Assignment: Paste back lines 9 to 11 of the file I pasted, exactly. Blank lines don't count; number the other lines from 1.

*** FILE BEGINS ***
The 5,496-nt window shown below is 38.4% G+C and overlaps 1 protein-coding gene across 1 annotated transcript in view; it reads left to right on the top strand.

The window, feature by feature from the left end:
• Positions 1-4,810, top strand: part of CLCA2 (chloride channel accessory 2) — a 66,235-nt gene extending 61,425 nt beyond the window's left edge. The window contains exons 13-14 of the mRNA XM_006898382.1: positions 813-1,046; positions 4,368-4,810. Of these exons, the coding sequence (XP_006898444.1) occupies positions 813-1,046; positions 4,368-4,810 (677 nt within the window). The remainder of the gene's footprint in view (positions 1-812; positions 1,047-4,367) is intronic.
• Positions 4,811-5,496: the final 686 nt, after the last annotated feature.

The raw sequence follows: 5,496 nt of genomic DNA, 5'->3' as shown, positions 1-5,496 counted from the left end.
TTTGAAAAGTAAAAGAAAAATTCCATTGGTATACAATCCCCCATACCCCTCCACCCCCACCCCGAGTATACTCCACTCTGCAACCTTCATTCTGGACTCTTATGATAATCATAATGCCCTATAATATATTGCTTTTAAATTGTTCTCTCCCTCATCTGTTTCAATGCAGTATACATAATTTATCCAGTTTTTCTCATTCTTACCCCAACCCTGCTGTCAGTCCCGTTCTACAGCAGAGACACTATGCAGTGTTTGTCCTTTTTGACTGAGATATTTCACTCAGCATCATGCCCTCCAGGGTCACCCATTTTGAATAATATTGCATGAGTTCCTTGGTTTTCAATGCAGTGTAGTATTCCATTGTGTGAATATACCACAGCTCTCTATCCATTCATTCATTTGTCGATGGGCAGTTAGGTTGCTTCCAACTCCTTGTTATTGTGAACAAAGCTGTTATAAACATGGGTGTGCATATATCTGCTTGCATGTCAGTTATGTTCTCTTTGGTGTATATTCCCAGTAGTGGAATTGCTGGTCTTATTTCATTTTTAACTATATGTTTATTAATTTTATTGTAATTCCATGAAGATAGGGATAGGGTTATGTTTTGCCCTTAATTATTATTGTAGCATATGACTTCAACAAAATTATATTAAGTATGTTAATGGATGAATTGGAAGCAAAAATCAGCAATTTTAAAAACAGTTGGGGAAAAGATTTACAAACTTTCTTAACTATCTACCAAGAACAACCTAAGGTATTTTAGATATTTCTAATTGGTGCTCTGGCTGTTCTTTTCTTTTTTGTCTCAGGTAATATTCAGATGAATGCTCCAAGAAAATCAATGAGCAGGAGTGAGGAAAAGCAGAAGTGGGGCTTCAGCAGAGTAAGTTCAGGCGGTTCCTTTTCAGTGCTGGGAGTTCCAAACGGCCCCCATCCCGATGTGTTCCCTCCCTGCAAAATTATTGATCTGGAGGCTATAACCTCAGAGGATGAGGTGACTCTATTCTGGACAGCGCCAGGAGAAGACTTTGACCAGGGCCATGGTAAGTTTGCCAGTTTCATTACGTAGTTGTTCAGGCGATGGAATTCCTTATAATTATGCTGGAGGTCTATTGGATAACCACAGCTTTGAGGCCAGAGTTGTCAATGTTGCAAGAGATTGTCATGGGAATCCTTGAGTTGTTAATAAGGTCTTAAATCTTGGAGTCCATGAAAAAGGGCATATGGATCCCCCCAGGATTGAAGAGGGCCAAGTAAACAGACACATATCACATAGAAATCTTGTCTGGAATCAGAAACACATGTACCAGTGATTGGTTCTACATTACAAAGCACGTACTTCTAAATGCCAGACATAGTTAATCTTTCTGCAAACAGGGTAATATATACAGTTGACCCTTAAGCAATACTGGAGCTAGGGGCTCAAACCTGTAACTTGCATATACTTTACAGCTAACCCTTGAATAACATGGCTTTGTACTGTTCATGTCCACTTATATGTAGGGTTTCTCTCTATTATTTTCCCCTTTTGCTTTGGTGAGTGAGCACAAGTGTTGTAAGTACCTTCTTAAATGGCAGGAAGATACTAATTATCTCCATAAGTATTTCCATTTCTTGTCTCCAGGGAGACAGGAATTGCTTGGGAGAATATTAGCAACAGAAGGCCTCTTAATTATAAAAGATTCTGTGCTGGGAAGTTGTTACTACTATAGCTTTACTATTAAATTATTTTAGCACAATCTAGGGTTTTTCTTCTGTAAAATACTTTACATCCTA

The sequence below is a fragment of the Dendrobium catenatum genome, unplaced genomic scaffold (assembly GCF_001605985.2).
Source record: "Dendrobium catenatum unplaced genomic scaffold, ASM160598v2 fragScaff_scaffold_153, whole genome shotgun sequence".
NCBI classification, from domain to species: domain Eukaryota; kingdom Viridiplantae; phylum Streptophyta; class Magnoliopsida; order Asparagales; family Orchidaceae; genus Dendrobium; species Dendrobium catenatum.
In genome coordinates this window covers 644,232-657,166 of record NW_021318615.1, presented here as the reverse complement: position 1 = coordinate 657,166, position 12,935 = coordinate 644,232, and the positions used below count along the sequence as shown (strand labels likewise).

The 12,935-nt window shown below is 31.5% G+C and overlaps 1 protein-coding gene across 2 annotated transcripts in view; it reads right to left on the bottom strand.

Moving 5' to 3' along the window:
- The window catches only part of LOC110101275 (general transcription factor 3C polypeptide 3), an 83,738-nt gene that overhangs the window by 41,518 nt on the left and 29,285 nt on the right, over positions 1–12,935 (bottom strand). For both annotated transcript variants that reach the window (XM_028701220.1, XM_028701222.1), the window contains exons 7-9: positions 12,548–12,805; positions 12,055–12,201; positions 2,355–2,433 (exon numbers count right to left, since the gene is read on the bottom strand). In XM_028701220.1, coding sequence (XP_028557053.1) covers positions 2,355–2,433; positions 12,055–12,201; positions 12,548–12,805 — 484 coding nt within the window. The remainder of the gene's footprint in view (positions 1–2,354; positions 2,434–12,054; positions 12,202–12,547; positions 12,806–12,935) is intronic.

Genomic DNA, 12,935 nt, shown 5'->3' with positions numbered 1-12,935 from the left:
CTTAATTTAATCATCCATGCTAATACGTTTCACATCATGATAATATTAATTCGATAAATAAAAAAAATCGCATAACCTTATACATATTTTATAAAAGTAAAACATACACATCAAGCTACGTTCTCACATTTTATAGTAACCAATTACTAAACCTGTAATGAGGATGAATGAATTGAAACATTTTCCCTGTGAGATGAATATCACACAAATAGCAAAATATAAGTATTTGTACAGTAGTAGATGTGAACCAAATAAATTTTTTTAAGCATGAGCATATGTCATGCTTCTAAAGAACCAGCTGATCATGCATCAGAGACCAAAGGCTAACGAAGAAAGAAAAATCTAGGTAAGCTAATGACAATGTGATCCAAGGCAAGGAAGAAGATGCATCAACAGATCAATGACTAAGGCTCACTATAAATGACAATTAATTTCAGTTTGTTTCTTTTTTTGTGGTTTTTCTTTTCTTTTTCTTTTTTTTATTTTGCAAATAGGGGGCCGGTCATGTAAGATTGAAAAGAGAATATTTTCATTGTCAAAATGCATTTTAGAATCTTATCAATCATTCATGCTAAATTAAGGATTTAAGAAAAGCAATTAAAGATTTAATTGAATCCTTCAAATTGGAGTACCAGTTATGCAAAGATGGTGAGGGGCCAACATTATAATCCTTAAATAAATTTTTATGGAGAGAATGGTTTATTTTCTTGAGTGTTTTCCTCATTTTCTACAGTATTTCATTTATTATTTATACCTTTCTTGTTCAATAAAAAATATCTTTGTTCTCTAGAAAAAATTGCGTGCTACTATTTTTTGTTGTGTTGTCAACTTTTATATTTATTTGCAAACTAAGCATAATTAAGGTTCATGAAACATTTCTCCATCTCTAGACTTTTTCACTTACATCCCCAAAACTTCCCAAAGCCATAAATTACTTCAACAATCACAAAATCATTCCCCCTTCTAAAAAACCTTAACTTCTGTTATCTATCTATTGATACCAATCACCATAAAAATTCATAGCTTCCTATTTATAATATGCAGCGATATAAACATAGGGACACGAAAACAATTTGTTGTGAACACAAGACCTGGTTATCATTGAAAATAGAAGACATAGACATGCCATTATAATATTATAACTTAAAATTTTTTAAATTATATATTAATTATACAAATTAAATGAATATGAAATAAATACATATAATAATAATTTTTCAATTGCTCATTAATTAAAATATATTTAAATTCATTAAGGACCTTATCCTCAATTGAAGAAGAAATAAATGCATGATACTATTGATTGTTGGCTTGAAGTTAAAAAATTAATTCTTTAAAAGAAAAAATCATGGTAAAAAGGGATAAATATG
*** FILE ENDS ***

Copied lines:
NCBI classification, from domain to species: domain Eukaryota; kingdom Viridiplantae; phylum Streptophyta; class Magnoliopsida; order Asparagales; family Orchidaceae; genus Dendrobium; species Dendrobium catenatum.
In genome coordinates this window covers 644,232-657,166 of record NW_021318615.1, presented here as the reverse complement: position 1 = coordinate 657,166, position 12,935 = coordinate 644,232, and the positions used below count along the sequence as shown (strand labels likewise).

The 12,935-nt window shown below is 31.5% G+C and overlaps 1 protein-coding gene across 2 annotated transcripts in view; it reads right to left on the bottom strand.